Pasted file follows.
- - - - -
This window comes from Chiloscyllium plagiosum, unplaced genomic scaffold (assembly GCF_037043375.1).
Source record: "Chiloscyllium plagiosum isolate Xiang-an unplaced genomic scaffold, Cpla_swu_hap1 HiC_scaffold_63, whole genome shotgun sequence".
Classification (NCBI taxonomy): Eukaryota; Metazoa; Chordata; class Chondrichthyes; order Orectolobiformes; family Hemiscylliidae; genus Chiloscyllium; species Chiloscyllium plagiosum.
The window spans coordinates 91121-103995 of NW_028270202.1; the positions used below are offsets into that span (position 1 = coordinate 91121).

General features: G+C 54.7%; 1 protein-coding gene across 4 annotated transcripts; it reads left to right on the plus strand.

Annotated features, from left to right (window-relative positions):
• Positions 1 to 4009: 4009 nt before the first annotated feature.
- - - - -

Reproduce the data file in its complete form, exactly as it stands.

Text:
This window comes from Chiloscyllium plagiosum, unplaced genomic scaffold (assembly GCF_037043375.1).
Source record: "Chiloscyllium plagiosum isolate Xiang-an unplaced genomic scaffold, Cpla_swu_hap1 HiC_scaffold_63, whole genome shotgun sequence".
Classification (NCBI taxonomy): Eukaryota; Metazoa; Chordata; class Chondrichthyes; order Orectolobiformes; family Hemiscylliidae; genus Chiloscyllium; species Chiloscyllium plagiosum.
The window spans coordinates 91121-103995 of NW_028270202.1; the positions used below are offsets into that span (position 1 = coordinate 91121).

General features: G+C 54.7%; 1 protein-coding gene across 4 annotated transcripts; it reads left to right on the plus strand.

Annotated features, from left to right (window-relative positions):
• Positions 1 to 4009: 4009 nt before the first annotated feature.